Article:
After the boycott, Roy stayed very active in the community and that year founded the 'St Paul’s Festival', which later became the 'St Paul’s Carnival', which has become one of the biggest events in Bristol’s cultural calendar. Eventually, even the Union honoured him, with a 'Roy Hackett Training Room' in their offices which prompted his response : “If you can’t beat them, join them”. He himself gave talks in schools about the Boycott, his life and his experiences in Bristol and he said children were  always keen to know what life was like “back then”. Of the Boycott, he said : "They never taught it in school, that this happened here and I said : "Why, are they ashamed of what they done to us ?" I talk to the primary schools and I always tell them that we had to do that to bring you up and never forget your roots".(link)

From 1965, until he was seventy-seven in 2005, Roy served on the 'Bristol Race Equality Council' which was the first of its kind in the country. He chaired the Committee of the legendary 'Bamboo Club', which hosted international music artistes like ‘Bob Marley and the Wailers’ and Jimmy Cliff. In his latter years memory of his legacy in Bristol waned, but there were calls to replace the toppled statue of the slave trader, Edward Colston with a tribute to him, to which he wryly responded with :  “So they can pull me down in 20 years?” He continued to offer help to young activists with the one stipulation that he could : “Sit in the shade”. He said that seeing the 'Black Lives Matter' protests gave him hope, because he wanted : "The younger people to fight it. We fought for what we have now. Let’s push it further”.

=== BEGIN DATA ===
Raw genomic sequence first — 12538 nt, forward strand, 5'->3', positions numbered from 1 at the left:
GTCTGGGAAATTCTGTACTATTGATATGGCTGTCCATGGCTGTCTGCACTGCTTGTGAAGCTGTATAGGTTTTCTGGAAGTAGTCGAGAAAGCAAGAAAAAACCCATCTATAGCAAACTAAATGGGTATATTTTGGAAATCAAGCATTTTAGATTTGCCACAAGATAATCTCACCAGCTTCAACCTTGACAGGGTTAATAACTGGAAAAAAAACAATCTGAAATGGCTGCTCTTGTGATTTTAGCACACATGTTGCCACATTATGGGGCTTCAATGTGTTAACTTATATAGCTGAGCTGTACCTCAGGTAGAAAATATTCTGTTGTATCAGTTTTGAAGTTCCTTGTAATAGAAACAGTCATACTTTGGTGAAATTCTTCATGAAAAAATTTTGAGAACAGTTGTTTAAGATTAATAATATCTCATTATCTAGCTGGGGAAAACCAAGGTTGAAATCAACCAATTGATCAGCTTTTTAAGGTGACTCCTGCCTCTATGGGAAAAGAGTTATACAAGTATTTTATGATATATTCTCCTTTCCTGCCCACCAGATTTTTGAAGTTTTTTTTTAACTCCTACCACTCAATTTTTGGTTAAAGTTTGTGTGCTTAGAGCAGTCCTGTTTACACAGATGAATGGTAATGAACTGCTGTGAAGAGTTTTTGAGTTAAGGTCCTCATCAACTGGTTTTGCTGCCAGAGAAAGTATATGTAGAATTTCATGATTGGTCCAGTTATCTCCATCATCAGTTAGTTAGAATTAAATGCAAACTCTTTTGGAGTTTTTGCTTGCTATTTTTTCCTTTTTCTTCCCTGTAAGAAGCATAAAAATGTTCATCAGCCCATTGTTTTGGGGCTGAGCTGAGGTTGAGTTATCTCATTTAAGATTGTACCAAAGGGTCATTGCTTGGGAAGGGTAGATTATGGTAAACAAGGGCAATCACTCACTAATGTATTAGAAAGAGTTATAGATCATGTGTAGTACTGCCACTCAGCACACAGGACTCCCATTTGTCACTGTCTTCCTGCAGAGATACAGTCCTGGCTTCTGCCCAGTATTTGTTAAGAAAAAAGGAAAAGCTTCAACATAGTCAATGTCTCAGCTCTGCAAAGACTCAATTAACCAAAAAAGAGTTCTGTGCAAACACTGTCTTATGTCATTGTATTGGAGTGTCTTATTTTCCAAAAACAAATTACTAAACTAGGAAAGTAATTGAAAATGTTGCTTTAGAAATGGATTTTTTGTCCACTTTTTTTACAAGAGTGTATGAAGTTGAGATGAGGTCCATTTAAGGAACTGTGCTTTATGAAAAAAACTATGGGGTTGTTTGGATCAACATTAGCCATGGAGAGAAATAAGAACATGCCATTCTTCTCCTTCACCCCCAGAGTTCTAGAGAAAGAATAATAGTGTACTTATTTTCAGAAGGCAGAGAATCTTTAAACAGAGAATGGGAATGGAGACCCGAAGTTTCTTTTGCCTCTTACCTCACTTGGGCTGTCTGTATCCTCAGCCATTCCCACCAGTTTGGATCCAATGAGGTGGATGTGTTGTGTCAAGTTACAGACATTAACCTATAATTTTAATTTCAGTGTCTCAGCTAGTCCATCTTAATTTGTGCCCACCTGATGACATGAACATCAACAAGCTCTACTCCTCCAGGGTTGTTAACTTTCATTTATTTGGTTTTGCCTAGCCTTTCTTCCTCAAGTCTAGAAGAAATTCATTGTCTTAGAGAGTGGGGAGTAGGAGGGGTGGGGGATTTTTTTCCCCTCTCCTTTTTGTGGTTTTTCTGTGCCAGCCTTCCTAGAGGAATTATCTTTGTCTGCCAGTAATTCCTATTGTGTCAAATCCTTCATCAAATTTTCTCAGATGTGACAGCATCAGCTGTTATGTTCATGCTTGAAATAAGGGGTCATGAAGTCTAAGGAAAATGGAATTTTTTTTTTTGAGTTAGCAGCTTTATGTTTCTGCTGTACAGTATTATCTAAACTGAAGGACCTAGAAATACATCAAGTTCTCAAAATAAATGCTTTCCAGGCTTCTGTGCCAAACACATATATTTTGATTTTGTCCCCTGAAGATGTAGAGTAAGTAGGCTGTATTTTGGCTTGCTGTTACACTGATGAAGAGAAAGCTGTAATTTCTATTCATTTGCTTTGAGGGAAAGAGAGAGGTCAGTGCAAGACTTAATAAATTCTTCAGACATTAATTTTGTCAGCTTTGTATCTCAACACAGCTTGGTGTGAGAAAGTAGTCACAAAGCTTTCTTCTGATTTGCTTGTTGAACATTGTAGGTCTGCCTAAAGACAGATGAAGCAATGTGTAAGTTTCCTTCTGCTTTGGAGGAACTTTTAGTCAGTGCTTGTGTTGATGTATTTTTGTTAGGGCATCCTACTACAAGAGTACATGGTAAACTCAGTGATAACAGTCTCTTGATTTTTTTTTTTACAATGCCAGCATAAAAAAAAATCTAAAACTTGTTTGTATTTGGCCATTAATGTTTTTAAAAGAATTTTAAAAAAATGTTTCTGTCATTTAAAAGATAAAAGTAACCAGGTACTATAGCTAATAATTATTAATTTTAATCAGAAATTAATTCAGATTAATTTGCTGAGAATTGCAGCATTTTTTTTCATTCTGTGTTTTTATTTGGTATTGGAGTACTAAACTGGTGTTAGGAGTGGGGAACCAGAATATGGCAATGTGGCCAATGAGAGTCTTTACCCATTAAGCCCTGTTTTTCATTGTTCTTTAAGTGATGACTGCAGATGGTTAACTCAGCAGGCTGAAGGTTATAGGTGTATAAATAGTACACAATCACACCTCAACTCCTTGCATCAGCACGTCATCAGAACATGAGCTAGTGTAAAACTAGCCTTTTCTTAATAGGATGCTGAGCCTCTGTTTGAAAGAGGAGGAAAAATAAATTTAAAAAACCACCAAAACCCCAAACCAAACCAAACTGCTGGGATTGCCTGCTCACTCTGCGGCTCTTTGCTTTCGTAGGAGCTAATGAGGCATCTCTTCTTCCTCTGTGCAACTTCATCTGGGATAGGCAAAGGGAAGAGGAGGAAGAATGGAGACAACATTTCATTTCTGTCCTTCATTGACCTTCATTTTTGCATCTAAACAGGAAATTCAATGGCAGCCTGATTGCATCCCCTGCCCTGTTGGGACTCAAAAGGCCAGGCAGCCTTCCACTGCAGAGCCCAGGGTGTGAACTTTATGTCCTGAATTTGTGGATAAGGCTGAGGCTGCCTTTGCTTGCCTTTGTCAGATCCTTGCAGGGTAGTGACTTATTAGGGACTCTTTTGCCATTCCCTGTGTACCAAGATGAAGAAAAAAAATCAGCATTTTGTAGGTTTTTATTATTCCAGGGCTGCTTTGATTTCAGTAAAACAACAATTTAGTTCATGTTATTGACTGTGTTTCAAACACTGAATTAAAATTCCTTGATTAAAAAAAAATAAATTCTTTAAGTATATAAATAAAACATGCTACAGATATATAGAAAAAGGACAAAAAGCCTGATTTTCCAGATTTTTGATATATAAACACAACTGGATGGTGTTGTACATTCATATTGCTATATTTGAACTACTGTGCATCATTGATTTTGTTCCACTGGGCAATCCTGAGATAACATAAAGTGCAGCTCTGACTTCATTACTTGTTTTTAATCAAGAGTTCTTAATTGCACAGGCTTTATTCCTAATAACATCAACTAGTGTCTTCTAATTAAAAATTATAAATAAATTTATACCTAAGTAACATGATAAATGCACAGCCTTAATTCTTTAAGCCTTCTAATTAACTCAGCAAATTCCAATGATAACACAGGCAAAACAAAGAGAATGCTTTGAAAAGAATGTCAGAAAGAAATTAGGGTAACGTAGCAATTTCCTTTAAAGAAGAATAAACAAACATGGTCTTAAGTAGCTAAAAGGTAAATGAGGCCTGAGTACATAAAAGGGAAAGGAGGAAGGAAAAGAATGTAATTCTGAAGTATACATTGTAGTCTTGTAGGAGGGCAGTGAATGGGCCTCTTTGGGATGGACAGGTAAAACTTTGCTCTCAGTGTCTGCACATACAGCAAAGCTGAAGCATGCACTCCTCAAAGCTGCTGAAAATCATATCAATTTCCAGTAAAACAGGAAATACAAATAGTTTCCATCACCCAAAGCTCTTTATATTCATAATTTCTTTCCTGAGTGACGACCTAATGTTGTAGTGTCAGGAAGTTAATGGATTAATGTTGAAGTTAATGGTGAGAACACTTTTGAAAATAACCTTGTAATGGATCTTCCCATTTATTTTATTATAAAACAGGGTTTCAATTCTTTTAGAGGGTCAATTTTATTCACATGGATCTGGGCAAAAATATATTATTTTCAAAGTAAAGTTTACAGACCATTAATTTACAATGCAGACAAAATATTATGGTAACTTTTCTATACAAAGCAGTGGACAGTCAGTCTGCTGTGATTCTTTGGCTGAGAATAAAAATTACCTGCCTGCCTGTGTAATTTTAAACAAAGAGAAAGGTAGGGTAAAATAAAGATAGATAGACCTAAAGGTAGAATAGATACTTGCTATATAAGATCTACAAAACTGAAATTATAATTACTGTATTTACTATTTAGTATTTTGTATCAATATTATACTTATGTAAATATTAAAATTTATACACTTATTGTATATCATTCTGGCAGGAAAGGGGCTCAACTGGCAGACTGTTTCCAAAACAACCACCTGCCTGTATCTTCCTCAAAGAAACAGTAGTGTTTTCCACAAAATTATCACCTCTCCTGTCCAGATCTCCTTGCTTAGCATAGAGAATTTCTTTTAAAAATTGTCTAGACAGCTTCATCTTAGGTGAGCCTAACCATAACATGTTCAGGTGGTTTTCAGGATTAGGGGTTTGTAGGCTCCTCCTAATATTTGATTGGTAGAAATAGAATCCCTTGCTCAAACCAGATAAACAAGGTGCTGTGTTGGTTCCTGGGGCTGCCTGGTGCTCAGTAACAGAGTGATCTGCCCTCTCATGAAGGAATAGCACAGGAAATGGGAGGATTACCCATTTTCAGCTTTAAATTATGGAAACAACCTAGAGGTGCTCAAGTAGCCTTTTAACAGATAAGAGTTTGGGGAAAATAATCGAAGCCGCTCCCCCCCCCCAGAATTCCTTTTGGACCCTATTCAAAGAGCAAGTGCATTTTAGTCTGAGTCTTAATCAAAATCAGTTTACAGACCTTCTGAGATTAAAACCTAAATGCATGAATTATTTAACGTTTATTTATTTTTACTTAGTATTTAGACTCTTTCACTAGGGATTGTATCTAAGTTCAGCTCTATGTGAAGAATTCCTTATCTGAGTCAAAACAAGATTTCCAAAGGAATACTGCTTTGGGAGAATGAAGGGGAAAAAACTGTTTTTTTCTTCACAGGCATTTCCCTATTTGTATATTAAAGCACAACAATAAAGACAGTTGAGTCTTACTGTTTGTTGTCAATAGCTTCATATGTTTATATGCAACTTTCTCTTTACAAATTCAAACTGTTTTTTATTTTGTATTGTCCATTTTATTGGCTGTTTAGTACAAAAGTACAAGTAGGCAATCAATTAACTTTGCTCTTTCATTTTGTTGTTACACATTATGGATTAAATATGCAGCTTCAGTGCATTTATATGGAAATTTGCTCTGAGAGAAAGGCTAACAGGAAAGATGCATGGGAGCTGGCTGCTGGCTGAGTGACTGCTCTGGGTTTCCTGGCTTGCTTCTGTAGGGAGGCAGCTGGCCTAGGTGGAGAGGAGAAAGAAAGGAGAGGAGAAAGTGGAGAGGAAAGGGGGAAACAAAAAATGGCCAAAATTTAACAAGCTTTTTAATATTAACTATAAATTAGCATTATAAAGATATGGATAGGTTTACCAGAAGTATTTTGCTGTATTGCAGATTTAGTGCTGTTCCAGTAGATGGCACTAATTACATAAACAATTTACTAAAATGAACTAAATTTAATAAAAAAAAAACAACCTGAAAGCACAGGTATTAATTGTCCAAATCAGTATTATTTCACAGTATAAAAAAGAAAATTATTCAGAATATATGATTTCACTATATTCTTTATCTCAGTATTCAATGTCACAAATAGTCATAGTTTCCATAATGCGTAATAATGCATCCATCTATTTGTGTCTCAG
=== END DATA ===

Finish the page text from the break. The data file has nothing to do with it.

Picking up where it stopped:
LaToyah McAllister-Jones, Executive Director of the St Paul's Carnival, said : "Rest In Power, Mr Roy Hackett. You have inspired so many, your service and dedication to your community lives on through us all".

Bristol West Labour MP, Thangam Debbonaire said: "It was an honour to know him. He was an inspiration to so many and taught us all so much about standing up for justice and equality. I will miss his warm smile, quick wit and charm, as well as his deep and lasting commitment to the people of Bristol and to ending racism".

Roy said : 
"Try and try and never stop trying, because trying is what I did in my life, in my whole life. I keep trying because everybody think I'm a 'no good' and I keep trying, until I become a 'too good' ".(link)

In 1965, Harold Wilson stood up in Parliament and said : "As from today, any person discriminating against another because of politics, religion, colour, creed or disability, you have committed a crime punishable, five months in prison or five thousand of both". And I cried. I said "Thank Heavens for this". I said :"We won".(link)

"Trying is a great thing and if you ever fail one, try another time or try to improve what you fill in. You know and try again, because young people today, they are tomorrow's people and we must try our best to make them be a good, 'Tomorrow's People'".(link)